Calgary council votes down pesticide bylaw
Posted: December 9, 2009
Calgary city council Dec. 2 narrowly voted down a proposed pesticide bylaw aimed at limiting so-called non-essential or "cosmetic" pesticide use.
Based on media coverage, neither side in the debate felt they had won. Those opposing a by-law said they voted it down because the proposed by-law was essentially unenforceable the way it was written. And those favoring a bylaw, said they voted it down because it didn't go far enough in moving toward a ban.
CropLife Canada was an active player in the debate and may be able to take some credit for rallying stakeholders in support of voting the bylaw down. The group, which includes the manufacturers, developers and distributors of pest control products and plant biotechnology, is an advocate for science-based decision making and responsible use of pest control products.
One councilman sharing this view and strongly opposing the proposed bylaw from early stages, Joe Connelly, opined through his website that a continued focus on good integrated pest management (IPM) practices, rather than an additional layer of bureaucracy, should be Calgary's approach. "IPM uses the right amount of pesticide, at the right time, with the right tools," stated Connelly. "Now that is something we should all support."
GrowCanada conference: Time to seize opportunities
Posted: December 9, 2009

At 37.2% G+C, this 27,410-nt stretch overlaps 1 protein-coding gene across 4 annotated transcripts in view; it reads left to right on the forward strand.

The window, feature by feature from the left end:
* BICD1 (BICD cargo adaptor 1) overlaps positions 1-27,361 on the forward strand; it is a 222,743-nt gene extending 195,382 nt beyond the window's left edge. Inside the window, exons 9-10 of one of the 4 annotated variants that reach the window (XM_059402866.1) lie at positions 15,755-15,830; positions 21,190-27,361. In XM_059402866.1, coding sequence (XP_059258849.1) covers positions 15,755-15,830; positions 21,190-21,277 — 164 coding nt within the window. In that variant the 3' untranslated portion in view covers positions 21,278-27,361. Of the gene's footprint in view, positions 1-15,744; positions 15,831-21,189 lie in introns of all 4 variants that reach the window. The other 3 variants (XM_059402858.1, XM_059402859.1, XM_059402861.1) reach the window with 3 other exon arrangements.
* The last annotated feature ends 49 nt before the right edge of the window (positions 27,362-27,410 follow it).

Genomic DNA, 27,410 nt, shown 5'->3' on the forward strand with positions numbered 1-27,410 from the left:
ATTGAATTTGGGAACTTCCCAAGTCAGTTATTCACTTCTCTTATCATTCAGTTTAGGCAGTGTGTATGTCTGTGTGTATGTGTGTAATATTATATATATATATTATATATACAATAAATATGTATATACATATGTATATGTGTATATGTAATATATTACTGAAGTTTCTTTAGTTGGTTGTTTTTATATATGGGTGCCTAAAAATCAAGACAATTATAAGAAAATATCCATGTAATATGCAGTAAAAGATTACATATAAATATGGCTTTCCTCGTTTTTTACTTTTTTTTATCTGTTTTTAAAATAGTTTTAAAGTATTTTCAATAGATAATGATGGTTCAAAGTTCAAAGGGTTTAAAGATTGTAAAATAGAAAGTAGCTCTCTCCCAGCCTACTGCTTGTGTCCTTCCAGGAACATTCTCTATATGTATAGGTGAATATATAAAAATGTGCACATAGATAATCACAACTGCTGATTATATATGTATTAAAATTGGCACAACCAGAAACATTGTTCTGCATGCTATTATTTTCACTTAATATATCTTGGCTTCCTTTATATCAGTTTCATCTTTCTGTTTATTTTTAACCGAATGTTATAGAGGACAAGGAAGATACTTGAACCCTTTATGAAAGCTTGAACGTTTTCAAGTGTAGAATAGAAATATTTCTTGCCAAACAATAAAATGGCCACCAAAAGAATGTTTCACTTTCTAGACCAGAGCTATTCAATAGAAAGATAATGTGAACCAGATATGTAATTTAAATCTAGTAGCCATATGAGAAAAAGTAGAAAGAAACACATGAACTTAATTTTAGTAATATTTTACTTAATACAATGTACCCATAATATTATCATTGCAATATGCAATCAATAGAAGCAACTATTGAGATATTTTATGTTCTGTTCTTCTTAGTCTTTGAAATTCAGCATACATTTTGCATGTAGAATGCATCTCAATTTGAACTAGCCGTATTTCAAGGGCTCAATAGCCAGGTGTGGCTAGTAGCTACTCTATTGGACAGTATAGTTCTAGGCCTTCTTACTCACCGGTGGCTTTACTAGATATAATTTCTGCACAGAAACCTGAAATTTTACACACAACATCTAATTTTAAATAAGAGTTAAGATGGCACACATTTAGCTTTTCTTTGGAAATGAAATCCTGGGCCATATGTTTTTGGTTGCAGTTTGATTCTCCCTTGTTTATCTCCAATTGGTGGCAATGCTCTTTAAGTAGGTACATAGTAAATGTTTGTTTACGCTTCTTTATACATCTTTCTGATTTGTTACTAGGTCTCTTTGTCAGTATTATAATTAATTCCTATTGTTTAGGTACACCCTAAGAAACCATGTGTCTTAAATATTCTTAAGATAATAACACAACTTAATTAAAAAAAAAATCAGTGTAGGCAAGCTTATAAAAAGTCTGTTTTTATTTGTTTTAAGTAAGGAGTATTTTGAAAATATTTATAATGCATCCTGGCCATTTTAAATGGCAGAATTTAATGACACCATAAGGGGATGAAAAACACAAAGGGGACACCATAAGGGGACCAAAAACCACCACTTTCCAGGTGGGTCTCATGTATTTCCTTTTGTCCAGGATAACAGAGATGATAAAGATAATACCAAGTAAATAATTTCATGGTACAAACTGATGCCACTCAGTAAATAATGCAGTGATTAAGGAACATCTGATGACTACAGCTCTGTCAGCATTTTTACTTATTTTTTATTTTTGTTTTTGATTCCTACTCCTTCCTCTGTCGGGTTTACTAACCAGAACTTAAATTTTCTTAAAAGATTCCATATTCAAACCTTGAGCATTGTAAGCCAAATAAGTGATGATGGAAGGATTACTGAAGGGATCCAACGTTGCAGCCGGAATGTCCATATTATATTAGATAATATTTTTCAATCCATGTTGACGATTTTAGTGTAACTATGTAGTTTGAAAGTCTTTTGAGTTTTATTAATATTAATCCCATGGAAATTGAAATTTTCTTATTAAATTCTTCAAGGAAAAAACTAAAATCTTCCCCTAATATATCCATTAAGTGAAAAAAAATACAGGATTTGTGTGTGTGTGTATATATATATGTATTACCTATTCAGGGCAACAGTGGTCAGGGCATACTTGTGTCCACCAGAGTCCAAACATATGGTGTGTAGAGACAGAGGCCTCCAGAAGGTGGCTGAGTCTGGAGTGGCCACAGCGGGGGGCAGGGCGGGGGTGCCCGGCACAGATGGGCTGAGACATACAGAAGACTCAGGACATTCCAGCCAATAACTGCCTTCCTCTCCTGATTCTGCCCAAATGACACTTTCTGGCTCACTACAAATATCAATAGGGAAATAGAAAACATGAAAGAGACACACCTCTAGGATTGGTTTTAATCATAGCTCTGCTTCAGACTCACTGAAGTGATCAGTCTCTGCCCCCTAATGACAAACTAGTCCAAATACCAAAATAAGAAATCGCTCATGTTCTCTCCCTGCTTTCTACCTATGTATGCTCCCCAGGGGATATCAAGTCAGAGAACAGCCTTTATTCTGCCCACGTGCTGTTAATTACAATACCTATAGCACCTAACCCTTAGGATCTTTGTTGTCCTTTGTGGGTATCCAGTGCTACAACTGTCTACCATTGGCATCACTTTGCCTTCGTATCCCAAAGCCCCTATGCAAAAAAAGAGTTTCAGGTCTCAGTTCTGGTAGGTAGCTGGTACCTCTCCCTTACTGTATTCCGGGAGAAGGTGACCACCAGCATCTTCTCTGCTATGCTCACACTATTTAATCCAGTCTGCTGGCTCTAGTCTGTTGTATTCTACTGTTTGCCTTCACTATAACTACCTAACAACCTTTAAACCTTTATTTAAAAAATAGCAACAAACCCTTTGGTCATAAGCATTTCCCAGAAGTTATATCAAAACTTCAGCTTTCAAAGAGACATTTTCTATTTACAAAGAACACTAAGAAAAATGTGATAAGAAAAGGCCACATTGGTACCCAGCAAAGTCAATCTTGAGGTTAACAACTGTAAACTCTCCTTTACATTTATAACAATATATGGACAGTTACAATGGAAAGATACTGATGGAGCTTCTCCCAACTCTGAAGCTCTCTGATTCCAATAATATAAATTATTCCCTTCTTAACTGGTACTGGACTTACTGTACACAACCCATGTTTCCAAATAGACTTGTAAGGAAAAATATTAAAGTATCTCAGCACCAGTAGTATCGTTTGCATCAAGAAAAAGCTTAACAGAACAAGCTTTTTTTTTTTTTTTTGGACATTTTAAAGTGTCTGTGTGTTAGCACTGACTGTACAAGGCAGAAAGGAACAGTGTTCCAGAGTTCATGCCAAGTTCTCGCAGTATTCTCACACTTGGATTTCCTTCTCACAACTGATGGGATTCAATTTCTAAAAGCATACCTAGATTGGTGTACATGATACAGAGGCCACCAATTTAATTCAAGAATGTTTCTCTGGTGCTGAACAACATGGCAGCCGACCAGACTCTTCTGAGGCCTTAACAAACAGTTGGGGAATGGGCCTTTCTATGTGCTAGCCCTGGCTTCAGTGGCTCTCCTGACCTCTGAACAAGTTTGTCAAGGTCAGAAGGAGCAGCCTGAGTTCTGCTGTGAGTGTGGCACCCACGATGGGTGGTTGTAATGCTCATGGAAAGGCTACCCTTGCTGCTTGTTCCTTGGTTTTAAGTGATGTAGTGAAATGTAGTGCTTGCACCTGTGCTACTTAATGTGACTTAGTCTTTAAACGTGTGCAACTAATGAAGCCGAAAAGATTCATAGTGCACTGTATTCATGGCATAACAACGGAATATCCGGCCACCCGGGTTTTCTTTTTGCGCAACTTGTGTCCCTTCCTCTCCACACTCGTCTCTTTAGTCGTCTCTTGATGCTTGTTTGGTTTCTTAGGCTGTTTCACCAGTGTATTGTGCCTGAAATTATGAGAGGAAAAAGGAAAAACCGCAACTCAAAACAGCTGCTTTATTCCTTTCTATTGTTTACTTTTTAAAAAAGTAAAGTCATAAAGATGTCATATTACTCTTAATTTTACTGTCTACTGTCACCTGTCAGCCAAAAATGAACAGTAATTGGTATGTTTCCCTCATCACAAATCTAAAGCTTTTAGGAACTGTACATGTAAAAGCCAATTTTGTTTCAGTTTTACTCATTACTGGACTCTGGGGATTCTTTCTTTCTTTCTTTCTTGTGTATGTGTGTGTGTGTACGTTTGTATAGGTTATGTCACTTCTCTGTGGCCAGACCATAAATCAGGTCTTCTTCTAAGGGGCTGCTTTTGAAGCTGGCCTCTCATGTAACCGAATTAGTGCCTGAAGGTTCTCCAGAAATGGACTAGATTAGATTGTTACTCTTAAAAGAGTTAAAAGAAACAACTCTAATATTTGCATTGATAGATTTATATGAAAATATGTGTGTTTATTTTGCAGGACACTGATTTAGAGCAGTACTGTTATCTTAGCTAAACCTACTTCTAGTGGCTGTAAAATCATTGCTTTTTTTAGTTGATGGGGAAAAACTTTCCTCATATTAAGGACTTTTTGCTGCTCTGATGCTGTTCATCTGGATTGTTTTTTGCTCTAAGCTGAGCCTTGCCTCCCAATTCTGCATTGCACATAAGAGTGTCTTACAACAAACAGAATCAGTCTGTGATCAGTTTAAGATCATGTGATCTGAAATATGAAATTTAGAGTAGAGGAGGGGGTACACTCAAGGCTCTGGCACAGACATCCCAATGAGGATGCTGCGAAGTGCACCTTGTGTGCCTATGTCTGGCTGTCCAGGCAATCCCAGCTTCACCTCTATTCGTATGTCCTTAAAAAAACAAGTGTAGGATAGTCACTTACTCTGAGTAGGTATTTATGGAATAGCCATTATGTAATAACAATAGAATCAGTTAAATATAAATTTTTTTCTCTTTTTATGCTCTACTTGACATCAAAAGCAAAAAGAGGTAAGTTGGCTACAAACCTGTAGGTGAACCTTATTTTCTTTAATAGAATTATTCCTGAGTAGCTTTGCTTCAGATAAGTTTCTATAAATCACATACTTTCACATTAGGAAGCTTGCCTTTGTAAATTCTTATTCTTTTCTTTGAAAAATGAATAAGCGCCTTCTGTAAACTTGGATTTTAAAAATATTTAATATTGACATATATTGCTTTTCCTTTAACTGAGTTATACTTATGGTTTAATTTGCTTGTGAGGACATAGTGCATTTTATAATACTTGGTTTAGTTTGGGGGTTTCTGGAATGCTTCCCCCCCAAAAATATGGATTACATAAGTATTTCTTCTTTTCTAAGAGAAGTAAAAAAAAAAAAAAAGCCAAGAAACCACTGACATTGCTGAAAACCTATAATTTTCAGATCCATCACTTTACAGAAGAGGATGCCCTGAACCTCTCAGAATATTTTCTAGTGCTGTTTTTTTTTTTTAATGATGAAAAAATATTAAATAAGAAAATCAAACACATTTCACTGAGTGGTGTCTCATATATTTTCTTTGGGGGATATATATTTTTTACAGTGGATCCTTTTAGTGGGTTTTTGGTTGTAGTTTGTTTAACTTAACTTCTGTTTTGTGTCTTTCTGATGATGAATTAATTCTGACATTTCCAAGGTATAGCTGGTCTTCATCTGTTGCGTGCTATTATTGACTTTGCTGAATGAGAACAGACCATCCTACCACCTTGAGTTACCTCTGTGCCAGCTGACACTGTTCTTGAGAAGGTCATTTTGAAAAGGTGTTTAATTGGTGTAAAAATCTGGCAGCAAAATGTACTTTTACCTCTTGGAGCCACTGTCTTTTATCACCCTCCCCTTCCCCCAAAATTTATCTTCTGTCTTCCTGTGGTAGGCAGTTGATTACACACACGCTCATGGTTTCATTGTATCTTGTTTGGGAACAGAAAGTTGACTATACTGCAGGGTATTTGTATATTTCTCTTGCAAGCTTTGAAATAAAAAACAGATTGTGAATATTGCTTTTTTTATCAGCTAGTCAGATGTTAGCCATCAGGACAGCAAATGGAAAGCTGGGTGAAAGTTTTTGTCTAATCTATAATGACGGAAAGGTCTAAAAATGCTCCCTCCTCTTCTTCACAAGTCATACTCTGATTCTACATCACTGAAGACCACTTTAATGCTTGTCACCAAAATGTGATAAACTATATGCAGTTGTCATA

The inaugural GrowCanada conference, Dec. 2-4, in Calgary drew over 470 participants and featured leading speakers from Canada and around the world offering their perspectives on the opportunities that exist in agriculture.
A diverse speaker line up ranging from political and environmental leaders to captains of industry, along with standout science innovators and top agriculture sustainability advocates, provided a series of compelling portraits of a new world of agriculture and food rich in both potential and challenges.
On one hand, science and innovation have generated unprecedented possibilities to support sustainable agriculture, with strong progress underway on a number of fronts. On the other, there is tremendous urgency to apply those innovations and drive further progress in a world of rising population and environmental threat where more than 1 billion people face each day without enough to eat.
It's a world and era of large scale challenges to meet, observed Jim Wispinski, conference co-chair and president and CEO of Dow AgroSciences Canada Inc, in his introductory remarks at the conference. "I know that GrowCanada partners will agree with me when I say that seizing opportunities has never been more important for our industry."
Providing a focus to that rallying cry was the conference theme of "Sustainability, stewardship and innovation," identified by GrowCanada partners as the three critical foundations agriculture must build upon for the future. Participants included representation from many facets of the agriculture value chain and its partners, including everyone from farmers and farm organizations to industry, government, academia and beyond.
"Our world is moving at a rapid pace and it is more important than ever that we ensure that agriculture is meeting the needs of our worldwide challenges," stated conference co-chair Dave Sippell, president of Syngenta Seeds. "Our future prosperity depends on the entire agricultural value chain working together."
The GrowCanada conference was hosted by nine of Canada's leading agricultural organizations including BIOTECanada, the Canadian Canola Growers Association, the Canadian Federation of Agriculture, the Canadian Horticultural Council, the Canadian Seed Trade Association, the Canola Council of Canada, CropLife Canada, the Grain Growers of Canada and Pulse Canada.